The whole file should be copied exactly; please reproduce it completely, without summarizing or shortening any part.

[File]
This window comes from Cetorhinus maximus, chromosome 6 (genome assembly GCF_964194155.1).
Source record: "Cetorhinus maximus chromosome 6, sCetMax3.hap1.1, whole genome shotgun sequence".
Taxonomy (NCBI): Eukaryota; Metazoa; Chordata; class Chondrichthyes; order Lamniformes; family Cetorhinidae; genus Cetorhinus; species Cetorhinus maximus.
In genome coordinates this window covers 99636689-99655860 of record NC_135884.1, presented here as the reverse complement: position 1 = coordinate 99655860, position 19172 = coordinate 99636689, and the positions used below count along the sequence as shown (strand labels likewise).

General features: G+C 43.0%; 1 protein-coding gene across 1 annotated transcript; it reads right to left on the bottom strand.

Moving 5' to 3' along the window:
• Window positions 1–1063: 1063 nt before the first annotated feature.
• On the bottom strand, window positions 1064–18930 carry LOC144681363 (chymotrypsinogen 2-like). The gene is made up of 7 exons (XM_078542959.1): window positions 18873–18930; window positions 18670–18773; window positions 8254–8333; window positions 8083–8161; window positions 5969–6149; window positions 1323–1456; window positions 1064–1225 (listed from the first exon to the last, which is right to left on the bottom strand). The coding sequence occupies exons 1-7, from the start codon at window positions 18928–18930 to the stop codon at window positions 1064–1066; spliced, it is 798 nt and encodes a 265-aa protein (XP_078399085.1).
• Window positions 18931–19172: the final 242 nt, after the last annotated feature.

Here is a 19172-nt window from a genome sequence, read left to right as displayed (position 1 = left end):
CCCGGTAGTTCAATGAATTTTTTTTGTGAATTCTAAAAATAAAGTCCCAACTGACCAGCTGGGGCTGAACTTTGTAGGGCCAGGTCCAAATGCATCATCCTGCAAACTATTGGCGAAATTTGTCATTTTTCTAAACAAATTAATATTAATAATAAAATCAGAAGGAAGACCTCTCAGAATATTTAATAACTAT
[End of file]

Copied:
This window comes from Cetorhinus maximus, chromosome 6 (genome assembly GCF_964194155.1).
Source record: "Cetorhinus maximus chromosome 6, sCetMax3.hap1.1, whole genome shotgun sequence".
Taxonomy (NCBI): Eukaryota; Metazoa; Chordata; class Chondrichthyes; order Lamniformes; family Cetorhinidae; genus Cetorhinus; species Cetorhinus maximus.
In genome coordinates this window covers 99636689-99655860 of record NC_135884.1, presented here as the reverse complement: position 1 = coordinate 99655860, position 19172 = coordinate 99636689, and the positions used below count along the sequence as shown (strand labels likewise).

General features: G+C 43.0%; 1 protein-coding gene across 1 annotated transcript; it reads right to left on the bottom strand.

Moving 5' to 3' along the window:
• Window positions 1–1063: 1063 nt before the first annotated feature.
• On the bottom strand, window positions 1064–18930 carry LOC144681363 (chymotrypsinogen 2-like). The gene is made up of 7 exons (XM_078542959.1): window positions 18873–18930; window positions 18670–18773; window positions 8254–8333; window positions 8083–8161; window positions 5969–6149; window positions 1323–1456; window positions 1064–1225 (listed from the first exon to the last, which is right to left on the bottom strand). The coding sequence occupies exons 1-7, from the start codon at window positions 18928–18930 to the stop codon at window positions 1064–1066; spliced, it is 798 nt and encodes a 265-aa protein (XP_078399085.1).
• Window positions 18931–19172: the final 242 nt, after the last annotated feature.

Here is a 19172-nt window from a genome sequence, read left to right as displayed (position 1 = left end):
CCCGGTAGTTCAATGAATTTTTTTTGTGAATTCTAAAAATAAAGTCCCAACTGACCAGCTGGGGCTGAACTTTGTAGGGCCAGGTCCAAATGCATCATCCTGCAAACTATTGGCGAAATTTGTCATTTTTCTAAACAAATTAATATTAATAATAAAATCAGAAGGAAGACCTCTCAGAATATTTAATAACTAT